China faces growing pressure to re-value its currency, with the International Monetary Fund urging Beijing to remove strict controls on its exchange rate.
Hort Kohler, the head of the International Monetary Fund, says China should move toward a more flexible currency system. His comments in Beijing coincided with a visit by Treasury Secretary John Snow, who arrived in Beijing with a mandate to call on the Chinese to raise the value of their currency.
For nearly 10 years, China has pegged its currency, called the yuan, at a rate of about 8.3 to the dollar.
Some American politicians argue the peg makes Chinese products artificially cheap and cheats Americans out of jobs.
Foreign Ministry spokesman Kong Quan said Beijing has no immediate plans to change its policy. Mr. Kong says China has dealt with such pressure in the past, such as during the 1997 Asia financial crisis. He says China will continue to keep a stable currency.
Chinese officials have said they want to lift currency controls in the long term, but have no intention of doing it now.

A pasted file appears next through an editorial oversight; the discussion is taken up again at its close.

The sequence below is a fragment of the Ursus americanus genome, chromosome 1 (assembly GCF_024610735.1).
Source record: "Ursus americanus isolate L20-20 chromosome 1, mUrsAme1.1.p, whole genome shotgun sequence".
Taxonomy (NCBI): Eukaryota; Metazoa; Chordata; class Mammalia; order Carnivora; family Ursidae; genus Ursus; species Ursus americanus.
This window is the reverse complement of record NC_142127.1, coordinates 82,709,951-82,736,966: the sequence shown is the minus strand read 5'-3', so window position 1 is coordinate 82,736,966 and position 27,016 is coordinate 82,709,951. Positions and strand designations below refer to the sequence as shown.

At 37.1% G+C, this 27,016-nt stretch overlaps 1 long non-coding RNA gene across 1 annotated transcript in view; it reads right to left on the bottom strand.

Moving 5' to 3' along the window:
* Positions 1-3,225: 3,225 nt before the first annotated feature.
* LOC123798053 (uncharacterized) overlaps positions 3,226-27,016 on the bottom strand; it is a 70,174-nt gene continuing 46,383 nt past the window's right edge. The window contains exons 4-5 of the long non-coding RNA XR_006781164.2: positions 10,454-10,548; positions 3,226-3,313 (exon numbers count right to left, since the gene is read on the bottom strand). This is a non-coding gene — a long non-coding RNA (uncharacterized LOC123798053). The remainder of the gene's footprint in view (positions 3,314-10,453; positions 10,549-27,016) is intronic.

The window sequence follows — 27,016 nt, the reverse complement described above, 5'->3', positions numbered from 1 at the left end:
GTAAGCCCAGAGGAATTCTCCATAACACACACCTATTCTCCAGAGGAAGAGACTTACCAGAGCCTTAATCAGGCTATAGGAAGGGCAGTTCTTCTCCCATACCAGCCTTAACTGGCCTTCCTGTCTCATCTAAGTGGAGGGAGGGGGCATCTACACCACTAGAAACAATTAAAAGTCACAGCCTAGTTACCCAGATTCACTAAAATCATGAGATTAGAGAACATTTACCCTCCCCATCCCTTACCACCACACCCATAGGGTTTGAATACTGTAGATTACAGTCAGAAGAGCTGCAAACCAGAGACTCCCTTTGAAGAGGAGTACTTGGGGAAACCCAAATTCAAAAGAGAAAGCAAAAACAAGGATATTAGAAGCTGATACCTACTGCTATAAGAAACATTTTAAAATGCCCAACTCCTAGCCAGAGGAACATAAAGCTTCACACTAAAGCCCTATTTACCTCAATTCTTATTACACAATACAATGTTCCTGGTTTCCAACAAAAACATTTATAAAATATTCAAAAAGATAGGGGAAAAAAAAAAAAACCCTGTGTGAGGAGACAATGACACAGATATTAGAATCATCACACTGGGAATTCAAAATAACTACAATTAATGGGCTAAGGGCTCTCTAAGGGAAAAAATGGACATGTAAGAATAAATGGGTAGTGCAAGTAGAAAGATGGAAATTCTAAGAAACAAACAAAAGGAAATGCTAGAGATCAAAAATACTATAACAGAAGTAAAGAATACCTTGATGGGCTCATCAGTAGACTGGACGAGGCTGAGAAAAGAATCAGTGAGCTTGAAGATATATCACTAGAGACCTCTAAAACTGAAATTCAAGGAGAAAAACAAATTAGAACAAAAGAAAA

Japan is leading the drive to re-value China's currency. In the United States, it has become a much-talked-about issue in the campaign for next year's presidential elections, with politicians pointing to high unemployment in the manufacturing sector.
Some Western economists say China would be wise to shrug off the pressure to re-value.
Steve Hanke, an economist at Johns Hopkins University, in the United States, says the Chinese economy is one of the few in the world that is growing, and that is due to its productivity and vast exports. He said China should not be forced to stunt its growth.
"I can assure you that most of the people talking about appreciating the exchange rate literally do not know what they are talking about," said Mr. Hanke. "I mean these are political people making these demands. The only reason they are making these demands is that somehow they think they are losing manufacturing jobs simply because China is competitive on an exchange rate basis."
Other analysts argue that a stronger yuan could cut the earnings of U.S. and other foreign companies making products in China. And, they warn it could trigger a crisis across the region if speculators then drove up the value of currencies in smaller Asian countries. The prices their exports would go up, the analysts say, threatening the growth of weak economies.
But other analysts agree with the IMF, which says a flexible exchange rate could help China better manage its interest rates and monetary system, and ward off external financial shocks.
Treasury Secretary Snow is to meet with Chinese officials Wednesday before continuing on his three-nation Asian tour. The trip began in Japan. The last stop is Thailand, where he will attend a meeting of the finance ministers of the Asia Pacific Economic Cooperation group.